Face-Off Changed Few Minds
There was applause, cheers and occasional snickering from Republicans and Democrats alike at the Kennedy School's ARCO Forum last night during a live showing of the New Hampshire GOP debate.
Student reaction to the six-candidate debate, broadcast on Fox News, was largely uniform: Most agreed that the discussion didn't really change the candidates' standings. However, it did provide some political entertainment and a chance for Bush to finally talk with his rivals.
The audience of more than 100 students, faculty and fellows at the Institute of Politics (IOP) was made of a considerably high ratio of Democrats, perhaps owing to the Harvard Republican Club's trip to Manchester to watch the debate.
Popcorn, drinks and the informal Forum setting invited audience reaction--mainly laughter at the candidates' comments.
George W. Bush received applause for his closing remarks about restoring honor to the White House, while McCain was greeted with cheering and laughter for joking about his oft-criticized anger and describing how he would prop up Alan Greenspan "like they did in 'Weekend at Bernie's'" if he passed away.
Alan L. Keyes, the conservative talk-show host, elicited the most laughter with his lively and passionate comments about racism and foreign policy. Steve Forbes' radical tax views also brought chuckles.
In his introduction to the debate, IOP Director and former Wyoming Senator Alan K. Simpson spoke about the nervousness and excitement surrounding such events.
"Debating is the bane and the blessing of a politician," he said.
Former Illinois Governor and IOP Fellow Jim Edgar, who also introduced the screening, said the perception of the press would actually prove more important than the debate itself.
Heather A. Woodruff '03, however, was happy to be able to view the debate herself.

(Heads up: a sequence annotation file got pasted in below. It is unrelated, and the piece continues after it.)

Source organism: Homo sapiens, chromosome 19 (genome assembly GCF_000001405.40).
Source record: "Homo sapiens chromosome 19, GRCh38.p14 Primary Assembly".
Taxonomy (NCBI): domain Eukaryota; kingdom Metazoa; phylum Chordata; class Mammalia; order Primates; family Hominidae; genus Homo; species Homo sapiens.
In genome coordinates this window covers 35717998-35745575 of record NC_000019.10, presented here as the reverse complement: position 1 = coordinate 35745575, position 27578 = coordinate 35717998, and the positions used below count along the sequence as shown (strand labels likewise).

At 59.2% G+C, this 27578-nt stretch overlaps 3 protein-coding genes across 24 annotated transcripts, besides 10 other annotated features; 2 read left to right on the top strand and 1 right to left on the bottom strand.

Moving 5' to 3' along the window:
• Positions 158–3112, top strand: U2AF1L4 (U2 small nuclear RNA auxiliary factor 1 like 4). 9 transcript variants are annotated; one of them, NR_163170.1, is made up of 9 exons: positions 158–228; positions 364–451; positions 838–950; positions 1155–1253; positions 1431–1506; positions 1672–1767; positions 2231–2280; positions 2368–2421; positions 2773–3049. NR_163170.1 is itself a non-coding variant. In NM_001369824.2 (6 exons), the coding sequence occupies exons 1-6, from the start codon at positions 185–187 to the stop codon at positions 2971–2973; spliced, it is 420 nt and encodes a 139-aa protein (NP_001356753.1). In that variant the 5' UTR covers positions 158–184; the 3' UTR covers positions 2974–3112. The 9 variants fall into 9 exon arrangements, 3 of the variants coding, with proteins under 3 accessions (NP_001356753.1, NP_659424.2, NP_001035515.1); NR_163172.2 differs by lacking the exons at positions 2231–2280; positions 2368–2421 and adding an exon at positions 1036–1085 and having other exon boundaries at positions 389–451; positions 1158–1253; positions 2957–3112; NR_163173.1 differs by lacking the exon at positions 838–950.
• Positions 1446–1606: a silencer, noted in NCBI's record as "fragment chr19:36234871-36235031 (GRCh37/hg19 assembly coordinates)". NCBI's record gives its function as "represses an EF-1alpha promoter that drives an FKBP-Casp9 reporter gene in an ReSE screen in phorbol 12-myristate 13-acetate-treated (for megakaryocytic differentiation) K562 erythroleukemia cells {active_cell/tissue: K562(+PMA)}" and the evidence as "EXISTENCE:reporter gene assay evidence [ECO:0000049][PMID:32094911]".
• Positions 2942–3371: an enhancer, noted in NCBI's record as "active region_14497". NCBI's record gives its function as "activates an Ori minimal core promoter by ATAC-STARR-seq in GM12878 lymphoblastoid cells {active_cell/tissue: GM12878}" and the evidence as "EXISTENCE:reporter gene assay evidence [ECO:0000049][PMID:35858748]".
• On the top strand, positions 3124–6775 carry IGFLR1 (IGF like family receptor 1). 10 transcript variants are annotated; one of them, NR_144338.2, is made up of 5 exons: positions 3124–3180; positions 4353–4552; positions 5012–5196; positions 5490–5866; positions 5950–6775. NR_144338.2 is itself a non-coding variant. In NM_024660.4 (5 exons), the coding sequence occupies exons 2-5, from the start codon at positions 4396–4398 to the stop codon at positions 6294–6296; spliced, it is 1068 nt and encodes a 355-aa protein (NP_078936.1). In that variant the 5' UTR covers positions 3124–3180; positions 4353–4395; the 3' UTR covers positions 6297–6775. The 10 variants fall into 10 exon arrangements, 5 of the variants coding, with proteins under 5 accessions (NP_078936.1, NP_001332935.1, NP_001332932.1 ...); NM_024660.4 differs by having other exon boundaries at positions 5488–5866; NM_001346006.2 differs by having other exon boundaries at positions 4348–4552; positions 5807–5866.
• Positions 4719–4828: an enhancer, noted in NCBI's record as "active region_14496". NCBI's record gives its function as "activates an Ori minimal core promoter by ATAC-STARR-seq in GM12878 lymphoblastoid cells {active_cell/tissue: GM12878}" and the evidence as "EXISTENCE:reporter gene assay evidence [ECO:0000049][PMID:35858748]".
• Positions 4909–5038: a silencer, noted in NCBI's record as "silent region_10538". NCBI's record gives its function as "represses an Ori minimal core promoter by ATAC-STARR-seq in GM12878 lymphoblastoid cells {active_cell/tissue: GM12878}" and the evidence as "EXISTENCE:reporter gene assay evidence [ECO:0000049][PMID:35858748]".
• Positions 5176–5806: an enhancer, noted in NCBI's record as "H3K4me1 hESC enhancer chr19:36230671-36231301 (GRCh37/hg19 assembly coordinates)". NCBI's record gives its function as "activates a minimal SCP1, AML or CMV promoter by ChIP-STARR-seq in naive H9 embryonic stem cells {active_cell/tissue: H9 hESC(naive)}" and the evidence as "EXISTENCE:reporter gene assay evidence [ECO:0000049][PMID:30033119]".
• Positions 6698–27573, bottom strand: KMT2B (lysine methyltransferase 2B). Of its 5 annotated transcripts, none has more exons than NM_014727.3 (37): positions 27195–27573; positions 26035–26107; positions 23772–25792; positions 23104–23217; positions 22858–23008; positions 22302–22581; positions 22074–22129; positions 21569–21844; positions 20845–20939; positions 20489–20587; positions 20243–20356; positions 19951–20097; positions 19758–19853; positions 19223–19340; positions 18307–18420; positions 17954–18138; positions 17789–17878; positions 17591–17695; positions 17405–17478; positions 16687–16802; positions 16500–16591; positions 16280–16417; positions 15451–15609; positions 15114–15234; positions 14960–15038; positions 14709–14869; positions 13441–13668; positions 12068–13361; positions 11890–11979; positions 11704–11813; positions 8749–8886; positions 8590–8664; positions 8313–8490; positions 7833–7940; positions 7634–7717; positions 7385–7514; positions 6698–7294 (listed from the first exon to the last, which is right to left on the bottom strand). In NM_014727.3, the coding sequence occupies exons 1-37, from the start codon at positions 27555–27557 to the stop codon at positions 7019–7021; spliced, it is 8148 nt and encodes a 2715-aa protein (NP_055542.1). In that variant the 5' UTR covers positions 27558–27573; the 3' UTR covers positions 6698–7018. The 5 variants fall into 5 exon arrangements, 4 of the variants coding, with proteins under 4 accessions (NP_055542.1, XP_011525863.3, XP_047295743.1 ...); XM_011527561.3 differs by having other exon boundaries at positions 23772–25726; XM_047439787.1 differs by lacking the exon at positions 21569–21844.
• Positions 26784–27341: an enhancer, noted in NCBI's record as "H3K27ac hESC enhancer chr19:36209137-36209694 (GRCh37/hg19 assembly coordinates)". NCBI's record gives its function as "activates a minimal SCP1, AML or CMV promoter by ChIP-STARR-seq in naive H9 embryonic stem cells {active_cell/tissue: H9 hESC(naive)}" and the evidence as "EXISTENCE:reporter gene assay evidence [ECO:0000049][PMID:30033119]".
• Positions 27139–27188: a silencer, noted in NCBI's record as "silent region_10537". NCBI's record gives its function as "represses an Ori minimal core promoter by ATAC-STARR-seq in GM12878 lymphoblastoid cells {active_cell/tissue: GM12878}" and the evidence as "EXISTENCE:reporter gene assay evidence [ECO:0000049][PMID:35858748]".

"I think it's good to finally see all the candidates together so that voters see the actual candidates, not just what the media says," she said.
Sterling P.A. Darling '01 commented that Bush gave a good performance, but that there weren't any particular candidates who stood out. Although for entertainment value, "Keyes was the best," he said.
A Crimson/IOP straw poll taken after the debate revealed McCain to be the clear Republican favorite for the presidency, with 47 percent of the vote. Bush received only 17 percent.
McCain also came out as the winner of the debate, respondents said.
Members of the Harvard College Democrats clustered in the right corner of the room and handed out flyers about Governor Bush's policy decisions in conjunction with their "George W. Bush Education Campaign."
According to Marc Stad '01, president of the College Democrats, the purpose of the campaign is to let students know "what's at stake if you vote for Bush."
IOP Fellow Dan E. Lungren, also a former member of Congress and California attorney general, said the award for the most unexpected performance goes to Gary Bauer for his genuine remarks, but said Bush and McCain made the biggest gains in the debate.
"I don't think Forbes helped himself," Lungren said. Hatch, he said, "didn't move anyone."
And while the debate itself may not have moved most people, audience members were happy to see the candidates together, at last.